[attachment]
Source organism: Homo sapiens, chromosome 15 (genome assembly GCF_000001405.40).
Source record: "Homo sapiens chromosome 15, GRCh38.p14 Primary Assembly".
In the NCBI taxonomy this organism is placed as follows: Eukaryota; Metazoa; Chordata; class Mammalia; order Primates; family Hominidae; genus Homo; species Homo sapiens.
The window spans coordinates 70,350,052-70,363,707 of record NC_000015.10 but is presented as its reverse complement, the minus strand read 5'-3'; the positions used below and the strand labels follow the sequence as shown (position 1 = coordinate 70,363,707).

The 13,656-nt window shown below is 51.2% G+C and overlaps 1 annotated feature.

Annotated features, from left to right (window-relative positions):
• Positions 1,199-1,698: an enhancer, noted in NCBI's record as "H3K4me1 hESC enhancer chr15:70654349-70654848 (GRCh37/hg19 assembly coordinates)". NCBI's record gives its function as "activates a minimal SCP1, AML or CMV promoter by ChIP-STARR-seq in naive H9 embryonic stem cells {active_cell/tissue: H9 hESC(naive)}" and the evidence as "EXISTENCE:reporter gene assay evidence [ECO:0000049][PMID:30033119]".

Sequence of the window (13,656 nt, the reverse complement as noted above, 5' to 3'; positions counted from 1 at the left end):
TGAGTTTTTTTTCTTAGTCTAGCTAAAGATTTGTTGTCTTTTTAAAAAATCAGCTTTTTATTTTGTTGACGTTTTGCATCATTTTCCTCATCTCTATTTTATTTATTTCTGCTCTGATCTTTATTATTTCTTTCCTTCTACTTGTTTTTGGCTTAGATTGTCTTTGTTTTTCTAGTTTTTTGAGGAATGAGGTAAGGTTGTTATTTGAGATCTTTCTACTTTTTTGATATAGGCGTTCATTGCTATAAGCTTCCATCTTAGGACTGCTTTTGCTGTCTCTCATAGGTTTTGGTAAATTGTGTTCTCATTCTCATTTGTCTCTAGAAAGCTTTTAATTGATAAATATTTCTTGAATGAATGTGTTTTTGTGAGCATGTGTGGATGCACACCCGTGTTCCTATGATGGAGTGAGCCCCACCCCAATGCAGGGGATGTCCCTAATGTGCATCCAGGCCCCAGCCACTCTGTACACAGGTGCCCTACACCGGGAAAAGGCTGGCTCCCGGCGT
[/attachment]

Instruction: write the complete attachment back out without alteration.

Source organism: Homo sapiens, chromosome 15 (genome assembly GCF_000001405.40).
Source record: "Homo sapiens chromosome 15, GRCh38.p14 Primary Assembly".
In the NCBI taxonomy this organism is placed as follows: Eukaryota; Metazoa; Chordata; class Mammalia; order Primates; family Hominidae; genus Homo; species Homo sapiens.
The window spans coordinates 70,350,052-70,363,707 of record NC_000015.10 but is presented as its reverse complement, the minus strand read 5'-3'; the positions used below and the strand labels follow the sequence as shown (position 1 = coordinate 70,363,707).

The 13,656-nt window shown below is 51.2% G+C and overlaps 1 annotated feature.

Annotated features, from left to right (window-relative positions):
• Positions 1,199-1,698: an enhancer, noted in NCBI's record as "H3K4me1 hESC enhancer chr15:70654349-70654848 (GRCh37/hg19 assembly coordinates)". NCBI's record gives its function as "activates a minimal SCP1, AML or CMV promoter by ChIP-STARR-seq in naive H9 embryonic stem cells {active_cell/tissue: H9 hESC(naive)}" and the evidence as "EXISTENCE:reporter gene assay evidence [ECO:0000049][PMID:30033119]".

Sequence of the window (13,656 nt, the reverse complement as noted above, 5' to 3'; positions counted from 1 at the left end):
TGAGTTTTTTTTCTTAGTCTAGCTAAAGATTTGTTGTCTTTTTAAAAAATCAGCTTTTTATTTTGTTGACGTTTTGCATCATTTTCCTCATCTCTATTTTATTTATTTCTGCTCTGATCTTTATTATTTCTTTCCTTCTACTTGTTTTTGGCTTAGATTGTCTTTGTTTTTCTAGTTTTTTGAGGAATGAGGTAAGGTTGTTATTTGAGATCTTTCTACTTTTTTGATATAGGCGTTCATTGCTATAAGCTTCCATCTTAGGACTGCTTTTGCTGTCTCTCATAGGTTTTGGTAAATTGTGTTCTCATTCTCATTTGTCTCTAGAAAGCTTTTAATTGATAAATATTTCTTGAATGAATGTGTTTTTGTGAGCATGTGTGGATGCACACCCGTGTTCCTATGATGGAGTGAGCCCCACCCCAATGCAGGGGATGTCCCTAATGTGCATCCAGGCCCCAGCCACTCTGTACACAGGTGCCCTACACCGGGAAAAGGCTGGCTCCCGGCGT